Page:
We are four sisters, mother and dear departed father, who passed away in the early 1980s. Photography was the bane of my childhood as my mother counted her steps to photograph each dress she stitched for me, delaying every departure, every birthday party. My father would drive me to Surajkund to watch the full moon, we would then decide to drive on to Agra. The worst was when he would take me to stay in the ashrams of Anandamayee Ma. This meant sleeping on stone floors and eating Bengali food, missing once again all the birthday parties.

I came to photography accidentally. I wish I could find the man who pushed me to stop me from taking photographs of a concert of Ravi Shankar and Zakir Hussain for a routine class assignment at NID. I fell on my backside in a hall full of people. My 18- year-old pride was seriously damaged. I waited outside and when Zakir came out of the concert — he was not such a star then — I shouted, “Mr Hussain, I am a young student today but someday I will be an important photographer and then we will see”. He brought me some water and suggested I photograph him while he rehearsed. That was the most important night of my life. How to go to a man’s hotel room, a musician at that… My friends and I decided that one could not bother about what people would say. The rest is history. My diploma project was a published book on Zakir Hussain. He is still my guru. He taught me about focus and about believing in what one does. I watched him transform himself from an accompanist to the soloist. Travels with musicians to small towns in India had a significant influence on me.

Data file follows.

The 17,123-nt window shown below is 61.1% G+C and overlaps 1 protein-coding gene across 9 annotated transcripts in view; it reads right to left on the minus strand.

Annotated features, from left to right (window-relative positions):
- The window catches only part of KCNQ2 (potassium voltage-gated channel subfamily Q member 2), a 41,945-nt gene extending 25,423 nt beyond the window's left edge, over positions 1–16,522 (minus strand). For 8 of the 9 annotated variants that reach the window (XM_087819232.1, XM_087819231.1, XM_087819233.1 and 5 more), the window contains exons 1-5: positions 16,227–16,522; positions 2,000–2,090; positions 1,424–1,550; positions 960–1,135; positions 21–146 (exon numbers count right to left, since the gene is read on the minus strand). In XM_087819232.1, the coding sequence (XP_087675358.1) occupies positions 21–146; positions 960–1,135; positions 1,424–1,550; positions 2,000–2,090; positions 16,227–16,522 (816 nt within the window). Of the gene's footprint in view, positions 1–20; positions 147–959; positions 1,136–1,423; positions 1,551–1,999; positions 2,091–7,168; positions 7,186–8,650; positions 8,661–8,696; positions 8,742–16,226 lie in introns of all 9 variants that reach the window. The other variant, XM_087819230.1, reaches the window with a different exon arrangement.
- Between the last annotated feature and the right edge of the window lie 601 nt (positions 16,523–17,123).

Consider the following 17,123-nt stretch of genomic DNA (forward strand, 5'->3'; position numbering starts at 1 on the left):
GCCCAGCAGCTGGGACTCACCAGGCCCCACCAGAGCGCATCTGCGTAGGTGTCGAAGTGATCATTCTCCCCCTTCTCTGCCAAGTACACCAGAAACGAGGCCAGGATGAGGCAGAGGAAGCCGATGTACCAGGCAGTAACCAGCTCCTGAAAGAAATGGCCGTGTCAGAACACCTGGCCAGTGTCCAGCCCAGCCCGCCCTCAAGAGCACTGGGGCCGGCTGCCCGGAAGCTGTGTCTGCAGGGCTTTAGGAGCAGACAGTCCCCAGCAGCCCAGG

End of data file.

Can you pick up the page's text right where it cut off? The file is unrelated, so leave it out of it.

What’s your earliest memory apropos photography?
It’s my mother counting steps and my missing the school bus because of her slow photography. Visually, a handpainted portrait, made by my father, of the girlfriend he could not marry because she was Pakistani — that dreaded word in love stories of that time. He subsequently met and loved my mother dearly.

What was the first photograph you took?
I was seven or eight, on a school trip to Ajmer. It was an old monument clicked with an Agfa Click 3. I fell on the railway line and still carry the scar on my eyebrow.

Good photographers set their subjects at ease. How do you do that with subjects you don’t have a relationship with?